• Control structures (if-then/else, for loops, while loops, switch statements)
• Functions
• Structuring code effectively
• Text data and string handling
• Deterministic simulation
• Stochastic simulation
• Analyzing datasets with programming

Catalog Description: Elementary computer programming concepts with an emphasis on problem solving and applications to scientific and engineering applications. Topics include data acquisition and analysis, simulation and scientific visualization.

### Prerequisites

• Calculus I or concurrent enrollment in same

### Textbook

Recommended course textbook: MATLAB An Introduction with Applications by Amos Gilat, Published by Wiley

Note: The textbook is recommended as a supplementary resource for those who wish but is not required. Any recent edition of the book is suitable.

### Assignments

There will be approximately 10 assignments for this course and a course project. These are a mix of written and programming assignments whose purpose is to apply course concepts.

Assignments submitted on time will be given full credit. Assignments submitted up to 24 hours late will be given a ten percent penalty. Assignments submitted between 24 hours and 48 hours late will be given a twenty percent penalty. Assignments submitted after 48 hours late will not be given credit, except in the case of extenuating circumstances pre-approved by the instructor.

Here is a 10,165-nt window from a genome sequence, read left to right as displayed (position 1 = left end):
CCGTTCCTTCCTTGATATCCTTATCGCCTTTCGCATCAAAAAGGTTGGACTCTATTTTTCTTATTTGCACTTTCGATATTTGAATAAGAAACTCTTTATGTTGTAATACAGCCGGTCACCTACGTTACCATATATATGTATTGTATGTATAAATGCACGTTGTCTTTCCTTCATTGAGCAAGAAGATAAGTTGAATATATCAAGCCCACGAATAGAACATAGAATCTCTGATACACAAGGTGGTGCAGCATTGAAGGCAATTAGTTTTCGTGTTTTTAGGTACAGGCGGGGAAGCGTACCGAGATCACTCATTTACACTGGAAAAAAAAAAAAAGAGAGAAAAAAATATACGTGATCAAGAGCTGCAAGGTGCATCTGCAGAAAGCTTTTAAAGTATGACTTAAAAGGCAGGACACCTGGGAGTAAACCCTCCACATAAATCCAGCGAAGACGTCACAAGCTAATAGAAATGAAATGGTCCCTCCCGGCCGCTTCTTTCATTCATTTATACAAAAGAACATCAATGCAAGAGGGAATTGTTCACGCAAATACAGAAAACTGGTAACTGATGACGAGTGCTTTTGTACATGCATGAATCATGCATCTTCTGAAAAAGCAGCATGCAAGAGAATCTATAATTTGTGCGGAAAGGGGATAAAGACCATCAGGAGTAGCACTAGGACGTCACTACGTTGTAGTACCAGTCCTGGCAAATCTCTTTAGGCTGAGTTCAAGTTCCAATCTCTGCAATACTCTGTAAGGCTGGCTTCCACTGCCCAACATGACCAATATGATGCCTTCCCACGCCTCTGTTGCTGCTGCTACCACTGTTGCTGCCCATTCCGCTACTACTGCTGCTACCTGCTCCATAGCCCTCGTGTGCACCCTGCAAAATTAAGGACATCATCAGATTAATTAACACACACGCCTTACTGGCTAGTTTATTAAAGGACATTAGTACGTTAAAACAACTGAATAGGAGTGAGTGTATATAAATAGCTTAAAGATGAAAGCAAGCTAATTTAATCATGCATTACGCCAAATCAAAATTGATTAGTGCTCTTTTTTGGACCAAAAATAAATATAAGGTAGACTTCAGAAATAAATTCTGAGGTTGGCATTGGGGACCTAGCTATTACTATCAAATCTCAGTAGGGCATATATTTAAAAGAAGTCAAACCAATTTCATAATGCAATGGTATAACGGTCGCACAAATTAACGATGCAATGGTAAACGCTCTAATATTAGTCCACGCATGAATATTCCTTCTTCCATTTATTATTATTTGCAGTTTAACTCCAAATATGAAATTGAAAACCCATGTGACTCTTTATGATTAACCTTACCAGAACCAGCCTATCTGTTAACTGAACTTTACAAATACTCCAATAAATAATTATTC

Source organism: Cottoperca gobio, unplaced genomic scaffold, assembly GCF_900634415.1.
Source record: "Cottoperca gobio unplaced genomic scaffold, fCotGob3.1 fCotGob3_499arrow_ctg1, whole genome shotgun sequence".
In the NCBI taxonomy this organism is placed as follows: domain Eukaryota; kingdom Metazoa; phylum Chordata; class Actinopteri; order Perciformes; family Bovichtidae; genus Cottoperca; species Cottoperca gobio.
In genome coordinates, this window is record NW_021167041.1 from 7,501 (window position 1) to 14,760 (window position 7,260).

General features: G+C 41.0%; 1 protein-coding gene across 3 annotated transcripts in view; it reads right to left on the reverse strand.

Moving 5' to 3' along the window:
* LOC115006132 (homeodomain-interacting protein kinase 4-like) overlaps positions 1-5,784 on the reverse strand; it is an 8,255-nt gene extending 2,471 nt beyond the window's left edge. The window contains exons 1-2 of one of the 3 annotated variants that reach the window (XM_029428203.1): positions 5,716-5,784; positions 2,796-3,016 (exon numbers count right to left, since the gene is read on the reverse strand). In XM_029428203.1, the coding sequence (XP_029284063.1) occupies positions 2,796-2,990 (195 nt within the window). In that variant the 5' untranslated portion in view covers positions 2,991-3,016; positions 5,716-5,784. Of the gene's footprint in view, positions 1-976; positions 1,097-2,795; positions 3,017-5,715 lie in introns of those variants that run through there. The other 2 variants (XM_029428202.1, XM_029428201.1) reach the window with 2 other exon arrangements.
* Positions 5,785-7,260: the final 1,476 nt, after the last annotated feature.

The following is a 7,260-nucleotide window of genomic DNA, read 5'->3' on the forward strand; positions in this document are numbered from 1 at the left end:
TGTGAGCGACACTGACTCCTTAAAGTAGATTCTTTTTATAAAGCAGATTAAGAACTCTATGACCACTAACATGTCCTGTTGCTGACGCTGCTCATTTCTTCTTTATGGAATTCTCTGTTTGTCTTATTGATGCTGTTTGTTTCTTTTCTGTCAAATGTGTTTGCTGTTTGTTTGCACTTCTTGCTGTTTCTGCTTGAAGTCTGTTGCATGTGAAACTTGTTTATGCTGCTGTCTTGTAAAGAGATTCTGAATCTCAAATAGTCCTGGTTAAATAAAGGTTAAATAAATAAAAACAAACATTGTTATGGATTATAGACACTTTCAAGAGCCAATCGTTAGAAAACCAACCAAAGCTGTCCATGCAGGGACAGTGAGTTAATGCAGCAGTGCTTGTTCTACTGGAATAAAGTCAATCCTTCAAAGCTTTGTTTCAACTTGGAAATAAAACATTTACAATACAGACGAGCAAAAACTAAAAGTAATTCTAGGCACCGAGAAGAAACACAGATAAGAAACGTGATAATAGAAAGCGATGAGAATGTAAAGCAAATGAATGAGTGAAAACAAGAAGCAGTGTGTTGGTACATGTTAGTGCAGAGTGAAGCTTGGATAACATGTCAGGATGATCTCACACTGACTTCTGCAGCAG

### Course Schedule

A tentative course schedule is below. Note that this schedule may change over the course of the semester. When changes occur, students will be given enough advance notice so that readings and other preparation may be accommodated.

Week Day Topic Class Code Reading Notes
Jan 29th Fri Introduction, Course Overview
Intro Program
(Class Recording)
intro.m Syllabus (this website)
Feb 1-Feb 5 Mon Overview of MATLAB
Scalars, operators, and precedence
(Class Recording)
(Second Class Recording)
scalars.m Gilat Ch. 1 Homework #1 Assigned
Wed Vectors in MATLAB
(Class Recording)
vectors.m Gilat Ch. 2
Submitting Homework with Git
Fri Two-Dimensional Arrays in MATLAB matrices.m
(Class Discussion)
Homework #1 Due